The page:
Last season Domonic Brown was an All-Star for the Phillies, hitting .272 with 27 homers and an .818 OPS to finally break through at age 25 after years as a top prospect in waiting.
This season Brown has taken a huge step backward, hitting just .234 with eight homers and a .631 OPS in 125 games. And now, according to Matt Gelb of the Philadelphia Inquirer, “the Phillies will look to trade Domonic Brown this winter for a similar change-of-scenery-type player.”
That isn’t shocking, although the fact that the should-be-rebuilding Phillies are now trying to bring back 32-year-old Grady Sizemore for next season based on a limited sample of good production while trying to trade the 27-year-old Brown is … well, very Phillies-like.
Brown is a career .249 hitter with a modest .723 OPS in nearly 1,500 plate appearances, so his former status as a top prospect no longer carries much weight, but he’s capable of being an above-average starting corner outfielder and is under team control through 2017.
FORT WORTH, Texas — A former Angels employee has been charged with conspiracy to distribute fentanyl in connection with last year’s overdose death of Angels pitcher Tyler Skaggs, prosecutors in Texas announced Friday.
Eric Prescott Kay was arrested in Fort Worth, Texas, and made his first appearance Friday in federal court, according to Erin Nealy Cox, the U.S. Attorney for the Northern District of Texas. Kay was communications director for the Angels.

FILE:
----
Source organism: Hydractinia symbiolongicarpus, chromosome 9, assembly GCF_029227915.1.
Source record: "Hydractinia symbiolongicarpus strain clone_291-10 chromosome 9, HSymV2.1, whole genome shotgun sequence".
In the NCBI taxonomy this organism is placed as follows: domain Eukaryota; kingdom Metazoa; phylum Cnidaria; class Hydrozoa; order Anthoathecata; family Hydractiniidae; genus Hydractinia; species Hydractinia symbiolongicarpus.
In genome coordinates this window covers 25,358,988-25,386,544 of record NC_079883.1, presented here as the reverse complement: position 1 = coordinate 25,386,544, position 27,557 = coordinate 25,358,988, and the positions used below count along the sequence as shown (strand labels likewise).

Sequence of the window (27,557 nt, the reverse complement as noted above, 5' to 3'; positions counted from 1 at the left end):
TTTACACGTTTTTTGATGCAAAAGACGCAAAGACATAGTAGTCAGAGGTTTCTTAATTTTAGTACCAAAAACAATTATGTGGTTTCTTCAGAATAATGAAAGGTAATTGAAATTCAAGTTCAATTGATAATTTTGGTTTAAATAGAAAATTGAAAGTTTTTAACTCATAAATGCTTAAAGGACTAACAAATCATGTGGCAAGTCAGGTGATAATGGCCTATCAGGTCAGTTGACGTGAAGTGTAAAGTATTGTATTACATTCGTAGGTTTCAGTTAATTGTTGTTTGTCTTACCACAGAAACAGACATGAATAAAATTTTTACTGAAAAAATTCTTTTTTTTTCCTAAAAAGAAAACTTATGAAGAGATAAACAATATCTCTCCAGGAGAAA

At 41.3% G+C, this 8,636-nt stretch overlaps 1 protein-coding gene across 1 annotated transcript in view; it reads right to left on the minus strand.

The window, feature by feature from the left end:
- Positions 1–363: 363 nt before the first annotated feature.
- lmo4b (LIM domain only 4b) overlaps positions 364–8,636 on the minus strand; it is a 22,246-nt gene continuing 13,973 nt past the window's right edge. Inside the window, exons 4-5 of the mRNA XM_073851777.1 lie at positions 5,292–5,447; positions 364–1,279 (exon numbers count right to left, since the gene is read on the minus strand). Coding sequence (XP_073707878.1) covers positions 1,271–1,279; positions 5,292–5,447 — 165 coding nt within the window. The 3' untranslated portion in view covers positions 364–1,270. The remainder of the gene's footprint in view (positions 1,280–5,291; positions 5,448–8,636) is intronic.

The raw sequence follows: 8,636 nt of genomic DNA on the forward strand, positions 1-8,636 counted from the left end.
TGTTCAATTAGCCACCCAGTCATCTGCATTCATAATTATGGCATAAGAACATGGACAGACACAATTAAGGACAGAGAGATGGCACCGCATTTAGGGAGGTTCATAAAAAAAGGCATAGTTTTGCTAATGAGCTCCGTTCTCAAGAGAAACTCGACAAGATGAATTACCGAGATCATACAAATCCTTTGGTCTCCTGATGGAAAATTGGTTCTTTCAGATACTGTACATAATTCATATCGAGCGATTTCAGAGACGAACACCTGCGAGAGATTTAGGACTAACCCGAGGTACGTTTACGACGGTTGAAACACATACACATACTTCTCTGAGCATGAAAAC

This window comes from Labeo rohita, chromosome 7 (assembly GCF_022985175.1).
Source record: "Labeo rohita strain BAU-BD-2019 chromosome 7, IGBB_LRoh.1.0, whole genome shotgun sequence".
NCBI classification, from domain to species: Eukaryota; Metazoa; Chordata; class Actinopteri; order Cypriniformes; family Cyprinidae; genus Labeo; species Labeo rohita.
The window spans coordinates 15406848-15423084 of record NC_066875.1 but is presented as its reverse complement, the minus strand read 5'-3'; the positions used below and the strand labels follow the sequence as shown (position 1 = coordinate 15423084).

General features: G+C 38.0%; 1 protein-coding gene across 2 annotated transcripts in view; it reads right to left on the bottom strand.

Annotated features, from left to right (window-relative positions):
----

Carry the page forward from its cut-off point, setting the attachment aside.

Skaggs was found dead in his hotel room in the Dallas area July 1, 2019, before the start of what was supposed to be a four-game series against the Texas Rangers. The first game was postponed before the teams played the final three games.
Skaggs died after choking on his vomit with a toxic mix of alcohol and the powerful painkillers fentanyl and oxycodone in his system, a coroner’s report said. Prosecutors accused Kay of providing the fentanyl to Skaggs and others, who were not named.
“Tyler Skaggs’s overdose – coming, as it did, in the midst of an ascendant baseball career – should be a wake-up call: No one is immune from this deadly drug, whether sold as a powder or hidden inside an innocuous-looking tablet,” Nealy Cox said.
If convicted, Kay faces up to 20 years in prison. Federal court records do not list an attorney representing him, and an attorney who previously spoke on his behalf did not immediately return a message seeking comment.